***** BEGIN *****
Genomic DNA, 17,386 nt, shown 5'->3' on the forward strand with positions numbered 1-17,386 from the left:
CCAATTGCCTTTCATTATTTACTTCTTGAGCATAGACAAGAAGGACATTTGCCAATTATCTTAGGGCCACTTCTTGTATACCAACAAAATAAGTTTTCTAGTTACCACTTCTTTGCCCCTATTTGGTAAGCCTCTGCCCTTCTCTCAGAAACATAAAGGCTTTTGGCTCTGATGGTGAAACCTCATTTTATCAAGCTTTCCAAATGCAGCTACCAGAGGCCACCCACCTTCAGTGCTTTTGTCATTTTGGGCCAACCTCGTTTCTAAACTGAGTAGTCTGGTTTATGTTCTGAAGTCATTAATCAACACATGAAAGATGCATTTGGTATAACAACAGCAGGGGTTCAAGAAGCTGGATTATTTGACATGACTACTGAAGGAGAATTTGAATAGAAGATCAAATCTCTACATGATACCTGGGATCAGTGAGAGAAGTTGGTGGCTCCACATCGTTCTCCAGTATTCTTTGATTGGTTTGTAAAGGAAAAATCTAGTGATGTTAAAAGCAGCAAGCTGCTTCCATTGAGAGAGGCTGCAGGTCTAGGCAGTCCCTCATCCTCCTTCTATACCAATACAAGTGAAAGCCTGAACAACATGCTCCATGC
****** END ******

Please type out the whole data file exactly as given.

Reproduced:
Genomic DNA, 17,386 nt, shown 5'->3' on the forward strand with positions numbered 1-17,386 from the left:
CCAATTGCCTTTCATTATTTACTTCTTGAGCATAGACAAGAAGGACATTTGCCAATTATCTTAGGGCCACTTCTTGTATACCAACAAAATAAGTTTTCTAGTTACCACTTCTTTGCCCCTATTTGGTAAGCCTCTGCCCTTCTCTCAGAAACATAAAGGCTTTTGGCTCTGATGGTGAAACCTCATTTTATCAAGCTTTCCAAATGCAGCTACCAGAGGCCACCCACCTTCAGTGCTTTTGTCATTTTGGGCCAACCTCGTTTCTAAACTGAGTAGTCTGGTTTATGTTCTGAAGTCATTAATCAACACATGAAAGATGCATTTGGTATAACAACAGCAGGGGTTCAAGAAGCTGGATTATTTGACATGACTACTGAAGGAGAATTTGAATAGAAGATCAAATCTCTACATGATACCTGGGATCAGTGAGAGAAGTTGGTGGCTCCACATCGTTCTCCAGTATTCTTTGATTGGTTTGTAAAGGAAAAATCTAGTGATGTTAAAAGCAGCAAGCTGCTTCCATTGAGAGAGGCTGCAGGTCTAGGCAGTCCCTCATCCTCCTTCTATACCAATACAAGTGAAAGCCTGAACAACATGCTCCATGC